September 19, 2018Dear Reader, guess what my husband and I found on the Polly Ann Trail this week? A Little Free Library! "Take a book. Share a book," is its motto.
"What a surprise, a little library here in Leonard," I said.
Todd Bol of Hudson, Wisconsin, initiated this brilliant idea of a book exchange in 2009. He built a model of a one-room schoolhouse in honor of his mother who taught school and loved to read. Mr. Bol secured his little library to a post, put it in his front yard, and stocked it with books.
His neighbors and friends begged for more. Today, over 75,000 registered Little Free Libraries in 85 countries bring communities together.
Jaema Berman, a friend and Director of Addison Township Library, said that's exactly what happened when she met with the library board a year ago. A "huge fan of the Little Free Libraries," she discussed the project with the members.
"I'm your man," volunteered Brian Howarth.
I stood before his finished product, painted by Kara King, a fellow township resident. I recognized Kara's similar bold colors and book motif she used to identify the outside of our big (relatively speaking) library located on Rochester Road in Lakeville.
The Little Free Library fit into the trail's landscape with Leonard's behemoth patched-up and preserved mill. Literature and agriculture stood together in harmonious juxtaposition.
I felt a rush of joy when I opened the door to two tiny shelves of books. "I'll bring a book to swap next time we walk the trail," I said.
Mel replied with a blank look.
"I'll explain later."
If this wasn't enough excitement, within a stone's throw of the Little Library, we recognized a copy of a painting by Aert Van der Neer titled Moonlit Landscape with a Windmill. Appropriately displayed on a post close to the mill, the Detroit Institute of Art's Inside-Out trademark tagged the replica. Another bright idea. A peaceful image to begin our walk.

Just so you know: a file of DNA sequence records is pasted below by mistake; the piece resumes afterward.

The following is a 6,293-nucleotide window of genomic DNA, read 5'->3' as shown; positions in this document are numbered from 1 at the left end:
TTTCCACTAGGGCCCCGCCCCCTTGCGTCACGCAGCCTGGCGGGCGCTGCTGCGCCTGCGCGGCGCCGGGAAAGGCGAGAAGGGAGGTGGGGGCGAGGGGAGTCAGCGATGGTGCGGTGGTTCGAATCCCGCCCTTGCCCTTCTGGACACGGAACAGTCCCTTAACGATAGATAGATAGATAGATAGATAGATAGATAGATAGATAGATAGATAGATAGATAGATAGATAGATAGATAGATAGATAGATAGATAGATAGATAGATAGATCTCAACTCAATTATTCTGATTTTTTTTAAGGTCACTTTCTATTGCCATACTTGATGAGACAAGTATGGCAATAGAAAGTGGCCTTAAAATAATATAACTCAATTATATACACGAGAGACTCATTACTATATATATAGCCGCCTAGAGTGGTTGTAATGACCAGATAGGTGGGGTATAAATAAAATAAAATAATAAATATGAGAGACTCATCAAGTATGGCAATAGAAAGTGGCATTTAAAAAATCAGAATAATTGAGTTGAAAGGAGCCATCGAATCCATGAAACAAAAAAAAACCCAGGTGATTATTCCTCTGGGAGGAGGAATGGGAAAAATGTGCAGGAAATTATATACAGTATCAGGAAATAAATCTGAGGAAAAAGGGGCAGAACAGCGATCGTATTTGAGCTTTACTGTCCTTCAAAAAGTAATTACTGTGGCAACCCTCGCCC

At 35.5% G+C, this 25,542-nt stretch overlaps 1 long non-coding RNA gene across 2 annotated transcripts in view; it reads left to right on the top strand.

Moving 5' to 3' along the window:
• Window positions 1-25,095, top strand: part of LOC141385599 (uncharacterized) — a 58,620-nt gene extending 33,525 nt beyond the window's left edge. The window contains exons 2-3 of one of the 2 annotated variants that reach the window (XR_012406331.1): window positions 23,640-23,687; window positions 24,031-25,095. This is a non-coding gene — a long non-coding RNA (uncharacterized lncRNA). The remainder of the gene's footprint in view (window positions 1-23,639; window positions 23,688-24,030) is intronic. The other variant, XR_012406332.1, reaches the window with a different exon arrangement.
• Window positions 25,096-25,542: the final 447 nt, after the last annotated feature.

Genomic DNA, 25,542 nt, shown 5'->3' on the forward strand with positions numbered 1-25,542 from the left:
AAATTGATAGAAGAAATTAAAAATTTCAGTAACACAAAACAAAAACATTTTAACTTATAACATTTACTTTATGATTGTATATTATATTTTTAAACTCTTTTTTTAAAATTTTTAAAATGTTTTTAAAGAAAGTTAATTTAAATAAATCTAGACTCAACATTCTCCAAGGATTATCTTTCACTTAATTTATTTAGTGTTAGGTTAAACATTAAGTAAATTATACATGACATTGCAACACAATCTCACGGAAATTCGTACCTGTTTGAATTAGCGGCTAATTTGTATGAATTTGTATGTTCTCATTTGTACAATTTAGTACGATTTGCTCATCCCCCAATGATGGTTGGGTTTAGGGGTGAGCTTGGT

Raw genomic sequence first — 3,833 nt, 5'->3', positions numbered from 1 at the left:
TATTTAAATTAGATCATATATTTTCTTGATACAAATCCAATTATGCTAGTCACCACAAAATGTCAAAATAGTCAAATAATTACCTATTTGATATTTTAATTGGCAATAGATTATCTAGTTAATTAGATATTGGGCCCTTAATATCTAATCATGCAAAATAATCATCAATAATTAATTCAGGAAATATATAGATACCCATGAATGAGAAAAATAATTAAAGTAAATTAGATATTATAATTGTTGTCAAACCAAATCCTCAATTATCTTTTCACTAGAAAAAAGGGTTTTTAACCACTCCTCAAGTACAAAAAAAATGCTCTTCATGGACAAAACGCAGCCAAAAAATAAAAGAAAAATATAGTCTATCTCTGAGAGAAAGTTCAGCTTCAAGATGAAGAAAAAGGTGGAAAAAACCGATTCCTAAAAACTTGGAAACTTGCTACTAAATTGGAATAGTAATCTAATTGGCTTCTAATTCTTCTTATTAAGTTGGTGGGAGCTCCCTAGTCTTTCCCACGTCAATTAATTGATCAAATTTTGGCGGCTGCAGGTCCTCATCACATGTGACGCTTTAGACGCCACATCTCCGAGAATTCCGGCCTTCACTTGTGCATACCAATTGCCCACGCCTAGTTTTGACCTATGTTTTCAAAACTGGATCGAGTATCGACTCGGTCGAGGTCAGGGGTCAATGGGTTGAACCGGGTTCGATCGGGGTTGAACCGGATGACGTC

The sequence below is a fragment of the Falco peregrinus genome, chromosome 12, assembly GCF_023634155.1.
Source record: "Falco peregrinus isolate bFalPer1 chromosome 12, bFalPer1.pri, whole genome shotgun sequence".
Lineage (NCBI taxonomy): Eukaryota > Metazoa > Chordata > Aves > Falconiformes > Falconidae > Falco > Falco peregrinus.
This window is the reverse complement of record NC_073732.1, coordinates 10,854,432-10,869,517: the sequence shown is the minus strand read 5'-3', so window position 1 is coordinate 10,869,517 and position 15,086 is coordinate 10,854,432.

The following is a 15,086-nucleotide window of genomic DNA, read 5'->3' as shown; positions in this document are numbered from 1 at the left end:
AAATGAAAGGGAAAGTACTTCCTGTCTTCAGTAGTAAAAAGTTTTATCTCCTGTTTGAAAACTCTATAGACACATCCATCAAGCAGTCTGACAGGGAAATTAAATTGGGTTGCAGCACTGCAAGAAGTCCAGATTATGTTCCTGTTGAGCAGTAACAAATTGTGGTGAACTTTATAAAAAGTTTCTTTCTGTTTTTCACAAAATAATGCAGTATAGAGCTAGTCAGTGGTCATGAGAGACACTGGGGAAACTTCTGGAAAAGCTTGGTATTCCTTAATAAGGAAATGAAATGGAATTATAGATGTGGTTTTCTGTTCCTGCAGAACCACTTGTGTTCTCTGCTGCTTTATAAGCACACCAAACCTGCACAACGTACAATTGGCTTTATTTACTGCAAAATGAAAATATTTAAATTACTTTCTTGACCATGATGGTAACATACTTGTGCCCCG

I've seen other DIA Inside-Out paintings on Mackinac Island and several buildings throughout the Metro Detroit area. The art typically represents the mood and characteristics of the place where it is installed.
For instance, the lone walker in the foreground of Van der Neer's moonlit silhouette of the windmill brought fresh synergy to our walk on the Polly Ann Trail. The Little Library, mill, and painting enhanced our experience in the natural world.
At the end of the trail and a beautiful day, I certainly didn't expect to find a covered bench awaiting us at the trail's intersection at Bordman Road. Nor did we anticipate another DIA Inside-Out painting—The Lily Pond by Charles Harry Eaton, a relaxing and cool scene for thirsty and hot hikers.
We sat and listened to squirrels chatter in the branches above us, and admired the skill and materials used to build the sheltered bench for our comfort.
All these parts of our whole community welcomed us in an extended place we call home.
And we say thank you.
Email Iris at firstname.lastname@example.org.